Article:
1542 - Catherine Howard, fifth wife of Henry VIII, and Lady Jane Rochford were executed at the Tower of London. They had been found guilty of treason by Act of Attainder. They were both buried in the Chapel of St Peter ad Vincula at the Tower of London. Click here to read more.
1564 – Baptism of John Harvey, astrologer and physician, at Saffron Walden in Essex. Harvey was the third son of John Harvey, farmer and rope-maker, and his wife, Alice. His published works included “An Astrologicall Addition” (1583), a series of almanacs and “A Discoursive Probleme Concerning Prophesies” (1588).
1579 – Death of John Fowler, the English Catholic printer and publisher, in Namur, during his exile in the reign of Elizabeth I. He was buried there in the church of St John the Evangelist. He is known as one of the most important English Catholic publishers of the 1560s and 70s.
1585 – Death of Nicholas Robinson, Bishop of Bangor. He was buried in Bangor Cathedral with a memorial brass marking his resting place.
1608 – Death of Elizabeth Talbot, Countess of Shrewsbury, known as Bess of Hardwick, at Hardwick. Her body lay in state at Hardwick until her funeral at All Hallows, Derby (now All Saints' Cathedral), on 4th May 1608. Bess was married four times - Robert Barlow (c. 1543), Sir William Cavendish (1547), Sir William St Loe (c. 1557/8) and finally to George Talbot, 6th Earl of Shrewsbury (1567). Bess is known for her building projects, which included Chatsworth and Hardwick Hall, her beautiful needlework and the fact that she and Shrewsbury were guardians of the captive Mary, Queen of Scots between 1569 and 1584.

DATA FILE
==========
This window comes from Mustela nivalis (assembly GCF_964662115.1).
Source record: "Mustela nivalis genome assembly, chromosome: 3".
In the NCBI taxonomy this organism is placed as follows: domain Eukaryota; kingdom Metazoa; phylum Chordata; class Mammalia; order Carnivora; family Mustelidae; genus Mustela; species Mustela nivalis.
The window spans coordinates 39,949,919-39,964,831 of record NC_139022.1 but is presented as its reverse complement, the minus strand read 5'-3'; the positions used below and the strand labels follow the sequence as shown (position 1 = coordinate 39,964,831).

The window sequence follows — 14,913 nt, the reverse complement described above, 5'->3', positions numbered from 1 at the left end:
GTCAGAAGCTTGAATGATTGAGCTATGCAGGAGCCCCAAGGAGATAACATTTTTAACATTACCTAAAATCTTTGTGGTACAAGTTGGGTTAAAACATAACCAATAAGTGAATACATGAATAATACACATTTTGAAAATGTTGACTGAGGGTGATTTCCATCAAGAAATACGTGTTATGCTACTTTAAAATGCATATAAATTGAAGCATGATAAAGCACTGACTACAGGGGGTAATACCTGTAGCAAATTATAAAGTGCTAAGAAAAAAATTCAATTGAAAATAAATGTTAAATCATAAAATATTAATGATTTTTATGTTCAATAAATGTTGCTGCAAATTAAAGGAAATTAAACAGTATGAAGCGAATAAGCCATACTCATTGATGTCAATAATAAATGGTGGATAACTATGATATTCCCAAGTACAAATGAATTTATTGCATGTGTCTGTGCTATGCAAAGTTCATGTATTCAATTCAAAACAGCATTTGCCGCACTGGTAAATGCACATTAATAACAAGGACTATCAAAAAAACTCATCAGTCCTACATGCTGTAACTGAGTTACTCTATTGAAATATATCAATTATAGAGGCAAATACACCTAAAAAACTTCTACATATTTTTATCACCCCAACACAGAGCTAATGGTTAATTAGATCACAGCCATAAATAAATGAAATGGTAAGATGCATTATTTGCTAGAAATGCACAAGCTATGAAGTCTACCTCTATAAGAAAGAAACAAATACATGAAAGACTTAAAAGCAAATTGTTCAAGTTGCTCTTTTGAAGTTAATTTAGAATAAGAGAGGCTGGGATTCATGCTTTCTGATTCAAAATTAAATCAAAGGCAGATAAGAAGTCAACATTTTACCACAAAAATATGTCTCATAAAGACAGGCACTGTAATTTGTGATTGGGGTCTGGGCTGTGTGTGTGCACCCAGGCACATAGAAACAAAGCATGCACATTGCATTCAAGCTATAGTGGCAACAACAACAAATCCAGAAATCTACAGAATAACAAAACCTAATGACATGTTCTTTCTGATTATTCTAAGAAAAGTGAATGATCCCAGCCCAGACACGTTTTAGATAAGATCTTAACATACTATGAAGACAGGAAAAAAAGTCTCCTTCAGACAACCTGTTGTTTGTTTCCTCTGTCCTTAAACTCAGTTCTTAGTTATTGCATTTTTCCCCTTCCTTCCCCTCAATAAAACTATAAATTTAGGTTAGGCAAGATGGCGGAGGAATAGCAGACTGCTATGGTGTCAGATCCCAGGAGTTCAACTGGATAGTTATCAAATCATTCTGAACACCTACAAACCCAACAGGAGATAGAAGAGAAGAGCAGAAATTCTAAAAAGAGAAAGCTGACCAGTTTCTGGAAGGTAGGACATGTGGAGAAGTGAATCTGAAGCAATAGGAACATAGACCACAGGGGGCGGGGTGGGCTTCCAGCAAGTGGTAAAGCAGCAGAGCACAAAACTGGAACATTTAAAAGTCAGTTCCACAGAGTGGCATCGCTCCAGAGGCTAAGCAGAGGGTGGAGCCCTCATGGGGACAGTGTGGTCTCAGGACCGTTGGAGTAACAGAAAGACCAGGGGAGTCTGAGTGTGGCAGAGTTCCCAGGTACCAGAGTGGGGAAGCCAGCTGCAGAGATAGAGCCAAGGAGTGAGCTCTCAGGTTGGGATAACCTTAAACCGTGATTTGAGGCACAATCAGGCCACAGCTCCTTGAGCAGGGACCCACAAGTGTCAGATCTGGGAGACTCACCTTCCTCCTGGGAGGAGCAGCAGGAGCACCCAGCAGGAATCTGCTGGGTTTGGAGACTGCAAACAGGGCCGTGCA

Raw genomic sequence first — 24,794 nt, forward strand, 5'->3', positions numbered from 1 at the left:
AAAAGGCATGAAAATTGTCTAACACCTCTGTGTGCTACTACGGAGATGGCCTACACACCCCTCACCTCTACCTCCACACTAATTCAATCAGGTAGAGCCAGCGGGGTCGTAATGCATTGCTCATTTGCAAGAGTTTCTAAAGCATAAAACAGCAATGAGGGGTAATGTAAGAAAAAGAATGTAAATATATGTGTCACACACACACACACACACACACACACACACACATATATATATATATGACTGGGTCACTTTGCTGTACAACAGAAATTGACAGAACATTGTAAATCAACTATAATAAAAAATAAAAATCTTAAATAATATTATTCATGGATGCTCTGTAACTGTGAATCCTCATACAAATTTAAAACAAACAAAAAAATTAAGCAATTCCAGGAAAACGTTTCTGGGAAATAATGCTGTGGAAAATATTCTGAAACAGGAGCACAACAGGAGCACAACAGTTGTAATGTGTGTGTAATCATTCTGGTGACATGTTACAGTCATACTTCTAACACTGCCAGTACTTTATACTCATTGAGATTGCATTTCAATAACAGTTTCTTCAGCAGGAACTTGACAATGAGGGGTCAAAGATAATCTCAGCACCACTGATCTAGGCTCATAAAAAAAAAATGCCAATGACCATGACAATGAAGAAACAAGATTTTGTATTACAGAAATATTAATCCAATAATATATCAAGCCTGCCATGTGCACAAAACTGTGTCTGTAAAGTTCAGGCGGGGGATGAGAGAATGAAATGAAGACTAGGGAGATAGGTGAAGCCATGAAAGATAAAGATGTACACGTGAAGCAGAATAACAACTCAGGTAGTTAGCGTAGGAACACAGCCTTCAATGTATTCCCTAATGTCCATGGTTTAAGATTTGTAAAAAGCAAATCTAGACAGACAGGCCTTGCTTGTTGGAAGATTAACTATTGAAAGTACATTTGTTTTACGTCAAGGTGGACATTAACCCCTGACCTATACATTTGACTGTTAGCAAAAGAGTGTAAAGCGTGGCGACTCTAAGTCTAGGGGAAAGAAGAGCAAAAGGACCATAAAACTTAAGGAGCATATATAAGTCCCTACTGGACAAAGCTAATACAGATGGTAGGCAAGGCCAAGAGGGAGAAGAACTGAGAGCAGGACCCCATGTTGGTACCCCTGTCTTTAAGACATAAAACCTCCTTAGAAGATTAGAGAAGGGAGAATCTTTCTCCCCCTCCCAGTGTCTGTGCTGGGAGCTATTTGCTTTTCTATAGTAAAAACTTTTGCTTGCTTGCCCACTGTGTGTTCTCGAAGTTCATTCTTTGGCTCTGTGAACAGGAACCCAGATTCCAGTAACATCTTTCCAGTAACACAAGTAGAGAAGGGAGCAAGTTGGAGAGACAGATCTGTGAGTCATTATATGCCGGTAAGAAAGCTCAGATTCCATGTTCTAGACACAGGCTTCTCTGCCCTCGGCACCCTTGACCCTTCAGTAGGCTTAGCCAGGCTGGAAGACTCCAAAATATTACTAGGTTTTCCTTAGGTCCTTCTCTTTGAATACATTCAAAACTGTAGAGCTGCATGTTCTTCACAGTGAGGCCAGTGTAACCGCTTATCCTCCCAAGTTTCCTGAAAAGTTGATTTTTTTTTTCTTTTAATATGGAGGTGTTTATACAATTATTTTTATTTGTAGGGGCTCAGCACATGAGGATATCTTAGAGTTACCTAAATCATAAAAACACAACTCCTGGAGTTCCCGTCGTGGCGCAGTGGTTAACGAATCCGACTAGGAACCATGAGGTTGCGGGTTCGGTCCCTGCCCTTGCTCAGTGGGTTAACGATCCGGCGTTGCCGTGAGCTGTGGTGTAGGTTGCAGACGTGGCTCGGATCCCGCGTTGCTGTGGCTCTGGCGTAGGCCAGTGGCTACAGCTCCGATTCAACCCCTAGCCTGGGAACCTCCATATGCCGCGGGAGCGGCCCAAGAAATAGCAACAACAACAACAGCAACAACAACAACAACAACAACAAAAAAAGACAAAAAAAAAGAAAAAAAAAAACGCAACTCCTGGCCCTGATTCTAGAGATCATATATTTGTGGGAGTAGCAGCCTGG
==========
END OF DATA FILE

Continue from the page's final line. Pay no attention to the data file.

1492 – Death of William Berkeley, Marquis of Berkeley and a man known as “William Waste-all”. He was buried in the Augustinian friary in London with his second wife, Joan.
1539 – Trial of Sr Nicholas Carew. He was found guilty of treason, after being implicated in the Exeter Conspiracy, and sentenced to death. Carew was executed on 3rd March 1539 at Tyburn.
1547 - Henry VIII’s coffin was taken to Windsor for burial after resting overnight at Syon Abbey. Apparently, some liquid leaked out of it on to the floor at Syon, and this was thought to fulfil the prophecy made by Franciscan friar William Peto in 1535. He had preached in front of the King at Greenwich that “God’s judgements were ready to fall upon his head and that dogs would lick his blood, as they had done to Ahab.”